September is Tay-Sachs Awareness Month and JScreen, a non-profit public health initiative based at Atlanta’s Emory University School of Medicine, is urging people at risk to test for genetic diseases.
One in 30 Ashkenazi Jews are carriers of Tay-Sachs, a genetic disorder that damages cells and causes progressive neurological disorders.
In addition to Ashkenazi Jews, one in 300 people in the general population are potential carriers of Tay-Sachs. French Canadians and Louisianan Cajuns are also at a higher risk for carrying the genetic disease.
Children with two parents carrying Tay-Sachs have a 25 percent chance of having the disease.
While there is no cure for the disease, genetic testing is used as a preventive measure to help parents determine whether their children could be at high risk for contracting the Tay-Sachs and other genetic disorders.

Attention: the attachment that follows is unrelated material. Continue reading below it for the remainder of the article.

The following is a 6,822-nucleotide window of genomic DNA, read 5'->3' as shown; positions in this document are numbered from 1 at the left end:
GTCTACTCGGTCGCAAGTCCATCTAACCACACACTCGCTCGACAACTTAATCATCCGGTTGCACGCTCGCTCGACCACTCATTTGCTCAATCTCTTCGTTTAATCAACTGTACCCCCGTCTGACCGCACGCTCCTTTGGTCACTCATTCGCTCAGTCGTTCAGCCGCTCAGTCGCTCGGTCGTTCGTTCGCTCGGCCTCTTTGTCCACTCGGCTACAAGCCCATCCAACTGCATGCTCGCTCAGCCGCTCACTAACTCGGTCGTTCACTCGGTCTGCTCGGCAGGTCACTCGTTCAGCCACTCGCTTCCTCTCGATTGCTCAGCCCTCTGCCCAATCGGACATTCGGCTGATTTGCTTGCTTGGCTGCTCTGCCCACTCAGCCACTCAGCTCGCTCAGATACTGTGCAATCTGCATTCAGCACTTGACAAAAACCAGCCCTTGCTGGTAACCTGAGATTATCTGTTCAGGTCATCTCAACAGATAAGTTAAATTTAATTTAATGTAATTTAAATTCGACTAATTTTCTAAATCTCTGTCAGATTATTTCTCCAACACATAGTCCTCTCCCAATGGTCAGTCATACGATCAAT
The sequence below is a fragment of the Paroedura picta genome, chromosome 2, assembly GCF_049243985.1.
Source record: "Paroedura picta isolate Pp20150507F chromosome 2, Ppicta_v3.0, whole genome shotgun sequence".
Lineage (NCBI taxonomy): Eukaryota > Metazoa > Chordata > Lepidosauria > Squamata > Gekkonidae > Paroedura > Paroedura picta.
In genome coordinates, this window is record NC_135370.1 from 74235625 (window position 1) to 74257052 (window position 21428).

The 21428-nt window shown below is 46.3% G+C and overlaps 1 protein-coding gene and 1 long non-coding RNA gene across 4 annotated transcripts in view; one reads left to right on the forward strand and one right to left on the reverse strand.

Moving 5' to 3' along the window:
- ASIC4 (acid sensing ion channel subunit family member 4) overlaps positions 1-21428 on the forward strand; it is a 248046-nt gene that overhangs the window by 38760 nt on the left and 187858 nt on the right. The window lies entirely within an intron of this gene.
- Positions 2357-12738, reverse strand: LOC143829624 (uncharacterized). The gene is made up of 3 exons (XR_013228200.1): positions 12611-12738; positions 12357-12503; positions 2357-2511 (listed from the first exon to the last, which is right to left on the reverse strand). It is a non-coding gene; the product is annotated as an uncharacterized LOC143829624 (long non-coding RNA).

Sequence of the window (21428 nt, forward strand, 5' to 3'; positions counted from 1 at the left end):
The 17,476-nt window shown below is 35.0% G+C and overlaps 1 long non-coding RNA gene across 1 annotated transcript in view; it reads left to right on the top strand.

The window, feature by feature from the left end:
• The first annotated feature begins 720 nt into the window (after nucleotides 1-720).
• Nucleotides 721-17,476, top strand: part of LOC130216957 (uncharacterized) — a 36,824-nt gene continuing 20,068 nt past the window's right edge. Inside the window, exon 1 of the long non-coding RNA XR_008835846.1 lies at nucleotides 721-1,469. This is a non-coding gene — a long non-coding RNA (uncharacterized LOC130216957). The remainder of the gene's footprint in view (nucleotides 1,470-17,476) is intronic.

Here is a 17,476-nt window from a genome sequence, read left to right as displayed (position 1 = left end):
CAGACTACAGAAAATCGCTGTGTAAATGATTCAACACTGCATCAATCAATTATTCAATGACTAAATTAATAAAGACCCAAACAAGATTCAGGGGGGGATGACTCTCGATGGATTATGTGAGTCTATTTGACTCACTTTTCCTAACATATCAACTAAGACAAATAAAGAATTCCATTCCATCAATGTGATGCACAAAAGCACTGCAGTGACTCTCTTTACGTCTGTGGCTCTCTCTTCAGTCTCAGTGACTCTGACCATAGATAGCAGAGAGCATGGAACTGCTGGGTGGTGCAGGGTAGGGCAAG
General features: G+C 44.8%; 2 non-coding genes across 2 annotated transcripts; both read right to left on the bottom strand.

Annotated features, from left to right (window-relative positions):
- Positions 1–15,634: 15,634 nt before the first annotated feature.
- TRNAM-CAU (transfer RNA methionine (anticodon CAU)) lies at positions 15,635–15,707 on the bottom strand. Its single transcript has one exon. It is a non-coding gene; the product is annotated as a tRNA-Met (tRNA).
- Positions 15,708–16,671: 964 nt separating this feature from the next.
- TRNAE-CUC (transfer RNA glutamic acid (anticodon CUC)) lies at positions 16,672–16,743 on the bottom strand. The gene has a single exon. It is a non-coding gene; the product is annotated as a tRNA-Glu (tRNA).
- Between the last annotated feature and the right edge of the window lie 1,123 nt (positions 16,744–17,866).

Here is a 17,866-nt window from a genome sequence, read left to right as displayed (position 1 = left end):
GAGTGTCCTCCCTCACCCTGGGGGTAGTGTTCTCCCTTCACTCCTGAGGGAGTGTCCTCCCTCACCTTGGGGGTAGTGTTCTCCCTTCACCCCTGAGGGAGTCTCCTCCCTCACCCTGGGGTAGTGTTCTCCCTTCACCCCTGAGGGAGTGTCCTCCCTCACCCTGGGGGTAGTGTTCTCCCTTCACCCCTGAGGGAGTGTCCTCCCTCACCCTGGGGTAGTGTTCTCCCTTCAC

“The genetic screening offered today is fast, easy, and comprehensive,” said Karen Grinzaid of JScreen, which offers simple home test kits for genetic diseases. “While Tay-Sachs certainly is one of the more well-known diseases among Ashkenazi Jews, we test for over 200 diseases that affect people of all backgrounds. Young adults especially need to know if they are carriers and if their future children might be at risk.”
Since the 1970’s, incidents of babies being born with Tay-Sachs has declined by 90 percent within the Jewish community, largely due to increased awareness of the disease and the availability of genetic screening.